Crumbs Bake Shop may be saved by investor group. A cupcake reprieve?

Crumbs Bake Shop shut down all its stores Monday, but it may be coming back. Crumbs Bake Shop is reportedly receiving financial help from an investor group that includes businessman Marcus Lemonis and Fischer Enterprises, which bought Dippin' Dots Ice Cream in 2012.

Stephan Savoia/AP
A Crumbs cupcake shop sits empty on Federal Street, July 8, 2014, in Boston. Crumbs Bake Shop is reportedly receiving financial help from investor group that includes businessman Marcus Lemonis and Fischer Enterprises, which bought Dippin' Dots Ice Cream in 2012.

There is a Crumbs Bake Shop’s cupcake on eBay currently going for $255.  It's being advertised as the "last" Crumbs cupcake. But the distinction may not hold true for much longer: An investor group may revive the flagging gourmet cupcake chain. 

An investor group plans to provide financing for Crumb after the business closed all of its stores on Monday, according to CNBC. Marcus Lemonis, Chairman and CEO of Camping World and Good Sam Enterprises and a host on CNBC, and Fischer Enterprises, which bought Dippin’ Dots Ice Cream out bankruptcy, are two parties involved in the deal. Lemonis wants to incorporate other holdings, such as Sweet Pete’s, into one entity with Crumbs, according to CNBC.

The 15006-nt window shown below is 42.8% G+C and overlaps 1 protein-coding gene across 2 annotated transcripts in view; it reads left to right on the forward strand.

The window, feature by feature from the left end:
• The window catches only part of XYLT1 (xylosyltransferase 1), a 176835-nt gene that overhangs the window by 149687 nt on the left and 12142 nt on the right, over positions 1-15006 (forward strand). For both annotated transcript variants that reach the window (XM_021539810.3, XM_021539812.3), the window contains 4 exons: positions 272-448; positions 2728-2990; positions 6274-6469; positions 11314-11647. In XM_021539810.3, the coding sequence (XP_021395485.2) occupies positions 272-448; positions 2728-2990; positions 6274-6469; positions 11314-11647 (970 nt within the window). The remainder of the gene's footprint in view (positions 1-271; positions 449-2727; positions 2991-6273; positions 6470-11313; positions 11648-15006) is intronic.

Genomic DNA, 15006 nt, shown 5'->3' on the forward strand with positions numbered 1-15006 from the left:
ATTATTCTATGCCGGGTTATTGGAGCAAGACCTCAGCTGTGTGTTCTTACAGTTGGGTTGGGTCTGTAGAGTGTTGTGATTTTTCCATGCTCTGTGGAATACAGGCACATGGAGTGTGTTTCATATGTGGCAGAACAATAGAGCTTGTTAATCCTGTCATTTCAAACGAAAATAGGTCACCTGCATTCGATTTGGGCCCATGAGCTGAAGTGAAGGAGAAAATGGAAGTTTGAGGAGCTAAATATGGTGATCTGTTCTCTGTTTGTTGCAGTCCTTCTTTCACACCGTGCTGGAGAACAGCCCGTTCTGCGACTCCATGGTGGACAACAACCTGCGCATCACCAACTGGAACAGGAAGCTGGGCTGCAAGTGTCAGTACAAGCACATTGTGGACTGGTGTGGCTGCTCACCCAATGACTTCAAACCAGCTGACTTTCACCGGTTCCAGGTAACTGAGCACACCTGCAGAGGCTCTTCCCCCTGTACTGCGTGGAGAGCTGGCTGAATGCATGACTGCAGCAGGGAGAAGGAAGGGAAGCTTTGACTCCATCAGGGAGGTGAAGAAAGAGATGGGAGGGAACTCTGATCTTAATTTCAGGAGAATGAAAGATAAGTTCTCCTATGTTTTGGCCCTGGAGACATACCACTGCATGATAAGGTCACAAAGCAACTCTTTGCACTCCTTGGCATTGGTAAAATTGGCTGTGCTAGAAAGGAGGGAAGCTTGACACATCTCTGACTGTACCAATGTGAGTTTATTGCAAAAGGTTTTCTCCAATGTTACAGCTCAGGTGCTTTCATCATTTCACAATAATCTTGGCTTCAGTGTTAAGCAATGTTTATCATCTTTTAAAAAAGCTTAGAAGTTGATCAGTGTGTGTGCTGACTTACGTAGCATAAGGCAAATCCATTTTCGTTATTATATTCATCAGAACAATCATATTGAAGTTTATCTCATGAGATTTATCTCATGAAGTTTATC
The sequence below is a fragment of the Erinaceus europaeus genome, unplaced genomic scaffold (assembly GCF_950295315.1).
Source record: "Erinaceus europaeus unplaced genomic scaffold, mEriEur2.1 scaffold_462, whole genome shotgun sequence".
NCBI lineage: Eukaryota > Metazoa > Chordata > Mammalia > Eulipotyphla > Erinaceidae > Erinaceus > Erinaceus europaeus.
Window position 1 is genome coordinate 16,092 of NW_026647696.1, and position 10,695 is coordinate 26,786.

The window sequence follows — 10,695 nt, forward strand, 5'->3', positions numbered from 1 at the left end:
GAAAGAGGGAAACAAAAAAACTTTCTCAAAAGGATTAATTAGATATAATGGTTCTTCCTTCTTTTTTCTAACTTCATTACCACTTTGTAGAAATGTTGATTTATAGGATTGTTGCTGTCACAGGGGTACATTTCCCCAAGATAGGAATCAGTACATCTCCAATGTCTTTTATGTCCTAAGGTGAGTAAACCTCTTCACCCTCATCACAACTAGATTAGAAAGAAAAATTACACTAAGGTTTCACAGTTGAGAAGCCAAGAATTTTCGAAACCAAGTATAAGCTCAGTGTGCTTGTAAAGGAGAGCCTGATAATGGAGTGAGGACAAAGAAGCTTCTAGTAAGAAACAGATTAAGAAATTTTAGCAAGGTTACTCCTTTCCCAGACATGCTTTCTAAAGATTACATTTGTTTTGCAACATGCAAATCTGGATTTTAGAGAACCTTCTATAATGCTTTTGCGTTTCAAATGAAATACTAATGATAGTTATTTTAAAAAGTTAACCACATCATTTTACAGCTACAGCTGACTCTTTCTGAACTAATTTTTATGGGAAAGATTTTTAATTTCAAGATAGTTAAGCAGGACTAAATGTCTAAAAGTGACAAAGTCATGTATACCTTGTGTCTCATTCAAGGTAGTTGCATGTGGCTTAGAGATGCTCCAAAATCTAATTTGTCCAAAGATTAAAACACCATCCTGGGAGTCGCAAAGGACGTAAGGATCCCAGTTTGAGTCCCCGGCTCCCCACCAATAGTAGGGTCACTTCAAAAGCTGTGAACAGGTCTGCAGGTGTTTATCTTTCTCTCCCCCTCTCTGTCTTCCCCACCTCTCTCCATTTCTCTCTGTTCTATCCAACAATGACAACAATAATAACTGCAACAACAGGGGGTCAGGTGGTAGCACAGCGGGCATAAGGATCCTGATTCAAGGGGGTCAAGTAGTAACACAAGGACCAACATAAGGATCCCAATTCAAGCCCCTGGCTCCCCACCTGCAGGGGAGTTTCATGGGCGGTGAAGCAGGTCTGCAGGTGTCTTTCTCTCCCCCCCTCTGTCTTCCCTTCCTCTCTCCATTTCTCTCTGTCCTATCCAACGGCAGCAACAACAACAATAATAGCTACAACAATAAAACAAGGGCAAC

Earlier, Lemonis seem to have dropped hints on social media. His Twitter account is filled with tweets and retweets of stories related to Crumbs’ closure, paired with his cautioning replies:

Although the Nasdaq Stock Market suspended trading of Crumbs on July 1, it still listed Crumbs under its ticker ‘CRMB.” In fact, shares went up by more than 1300 percent to $0.45 as of Thursday afternoon.Crumbs went public in 2011, after opening its first store in 2003. But high operating costs and expensive cupcakes’ decline in popularity contributed to Crumbs’ financial downfall, and the chain abruptly shut down operations Monday morning. 

To avoid repeating its financial problems, Crumbs should take note from Krispy Kreme, says Darren Tristano, executive vice president at Technomic Inc., a Chicago research and consulting firm that specializes in the food industry. Krispy Kreme had expanded very quickly and had high operating costs, but then the donut business had to shut down to figure out how to make it profitable, he says in a phone interview with the Monitor. Now, Krisby Kreme has smaller shops and have broadened their menu, Triastano says. 

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